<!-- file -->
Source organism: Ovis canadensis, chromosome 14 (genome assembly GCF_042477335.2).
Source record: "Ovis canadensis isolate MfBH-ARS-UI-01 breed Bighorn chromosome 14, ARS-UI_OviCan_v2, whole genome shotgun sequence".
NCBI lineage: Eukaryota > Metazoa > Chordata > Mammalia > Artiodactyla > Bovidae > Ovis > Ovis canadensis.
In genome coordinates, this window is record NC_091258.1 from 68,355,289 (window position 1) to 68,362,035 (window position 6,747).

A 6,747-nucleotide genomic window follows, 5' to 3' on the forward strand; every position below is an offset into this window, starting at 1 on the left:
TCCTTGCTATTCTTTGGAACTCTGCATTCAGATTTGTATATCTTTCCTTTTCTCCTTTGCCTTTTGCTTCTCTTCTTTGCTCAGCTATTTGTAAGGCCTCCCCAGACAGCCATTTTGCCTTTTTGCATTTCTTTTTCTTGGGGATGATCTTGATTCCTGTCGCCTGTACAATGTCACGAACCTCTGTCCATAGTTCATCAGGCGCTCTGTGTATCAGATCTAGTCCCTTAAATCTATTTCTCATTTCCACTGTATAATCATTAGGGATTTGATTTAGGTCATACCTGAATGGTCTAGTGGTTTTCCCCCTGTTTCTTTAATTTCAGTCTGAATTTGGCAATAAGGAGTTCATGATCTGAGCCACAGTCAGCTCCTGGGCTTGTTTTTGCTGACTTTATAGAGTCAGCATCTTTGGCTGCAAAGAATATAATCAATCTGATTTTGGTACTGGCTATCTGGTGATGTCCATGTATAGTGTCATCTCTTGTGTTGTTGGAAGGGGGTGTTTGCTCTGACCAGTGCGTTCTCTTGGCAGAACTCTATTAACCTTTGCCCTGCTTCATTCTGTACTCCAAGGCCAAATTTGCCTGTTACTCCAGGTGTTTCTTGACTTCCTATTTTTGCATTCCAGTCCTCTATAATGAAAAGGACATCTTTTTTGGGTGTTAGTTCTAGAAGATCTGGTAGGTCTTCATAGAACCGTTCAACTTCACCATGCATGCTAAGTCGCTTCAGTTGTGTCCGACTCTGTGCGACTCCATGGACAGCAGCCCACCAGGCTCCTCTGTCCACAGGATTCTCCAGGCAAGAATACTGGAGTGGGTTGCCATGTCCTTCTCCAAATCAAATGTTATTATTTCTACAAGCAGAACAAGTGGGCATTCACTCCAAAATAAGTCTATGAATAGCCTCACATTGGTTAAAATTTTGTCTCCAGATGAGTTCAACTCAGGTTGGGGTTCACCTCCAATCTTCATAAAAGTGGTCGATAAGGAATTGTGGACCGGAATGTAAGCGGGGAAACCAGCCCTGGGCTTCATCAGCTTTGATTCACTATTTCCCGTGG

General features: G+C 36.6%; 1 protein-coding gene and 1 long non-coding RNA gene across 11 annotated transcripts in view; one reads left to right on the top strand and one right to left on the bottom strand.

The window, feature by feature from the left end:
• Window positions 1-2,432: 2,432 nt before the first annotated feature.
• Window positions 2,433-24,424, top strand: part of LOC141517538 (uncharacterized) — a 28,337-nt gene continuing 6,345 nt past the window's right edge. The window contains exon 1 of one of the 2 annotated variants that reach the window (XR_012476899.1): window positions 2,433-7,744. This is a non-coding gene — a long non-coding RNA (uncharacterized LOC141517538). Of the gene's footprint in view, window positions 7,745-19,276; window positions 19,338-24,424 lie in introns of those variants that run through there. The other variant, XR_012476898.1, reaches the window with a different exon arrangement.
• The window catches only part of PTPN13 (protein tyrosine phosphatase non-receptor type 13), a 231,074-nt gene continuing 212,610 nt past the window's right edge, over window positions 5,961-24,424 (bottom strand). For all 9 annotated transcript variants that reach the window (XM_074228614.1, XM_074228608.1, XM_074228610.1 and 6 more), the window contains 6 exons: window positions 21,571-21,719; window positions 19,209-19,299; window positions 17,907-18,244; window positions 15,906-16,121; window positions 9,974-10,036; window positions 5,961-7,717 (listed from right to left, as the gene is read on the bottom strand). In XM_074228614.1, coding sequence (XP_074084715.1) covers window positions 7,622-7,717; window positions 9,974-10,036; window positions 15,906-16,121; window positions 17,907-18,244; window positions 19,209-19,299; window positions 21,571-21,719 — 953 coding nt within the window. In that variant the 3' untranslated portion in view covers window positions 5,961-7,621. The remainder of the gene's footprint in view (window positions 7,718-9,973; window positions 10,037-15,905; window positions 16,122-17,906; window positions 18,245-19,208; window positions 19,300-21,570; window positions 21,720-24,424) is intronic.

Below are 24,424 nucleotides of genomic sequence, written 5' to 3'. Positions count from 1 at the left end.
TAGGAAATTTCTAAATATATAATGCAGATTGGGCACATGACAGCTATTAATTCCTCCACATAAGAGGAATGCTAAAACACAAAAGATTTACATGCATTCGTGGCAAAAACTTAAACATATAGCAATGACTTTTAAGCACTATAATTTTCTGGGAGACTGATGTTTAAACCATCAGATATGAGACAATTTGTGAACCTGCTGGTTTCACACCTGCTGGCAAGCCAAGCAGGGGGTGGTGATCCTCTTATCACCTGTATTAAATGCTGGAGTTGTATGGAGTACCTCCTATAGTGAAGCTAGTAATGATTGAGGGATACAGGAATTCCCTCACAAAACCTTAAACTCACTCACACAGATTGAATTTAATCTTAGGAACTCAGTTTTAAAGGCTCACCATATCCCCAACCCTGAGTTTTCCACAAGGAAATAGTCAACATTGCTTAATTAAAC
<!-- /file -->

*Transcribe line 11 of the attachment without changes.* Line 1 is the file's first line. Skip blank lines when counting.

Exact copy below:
• The window catches only part of PTPN13 (protein tyrosine phosphatase non-receptor type 13), a 231,074-nt gene continuing 212,610 nt past the window's right edge, over window positions 5,961-24,424 (bottom strand). For all 9 annotated transcript variants that reach the window (XM_074228614.1, XM_074228608.1, XM_074228610.1 and 6 more), the window contains 6 exons: window positions 21,571-21,719; window positions 19,209-19,299; window positions 17,907-18,244; window positions 15,906-16,121; window positions 9,974-10,036; window positions 5,961-7,717 (listed from right to left, as the gene is read on the bottom strand). In XM_074228614.1, coding sequence (XP_074084715.1) covers window positions 7,622-7,717; window positions 9,974-10,036; window positions 15,906-16,121; window positions 17,907-18,244; window positions 19,209-19,299; window positions 21,571-21,719 — 953 coding nt within the window. In that variant the 3' untranslated portion in view covers window positions 5,961-7,621. The remainder of the gene's footprint in view (window positions 7,718-9,973; window positions 10,037-15,905; window positions 16,122-17,906; window positions 18,245-19,208; window positions 19,300-21,570; window positions 21,720-24,424) is intronic.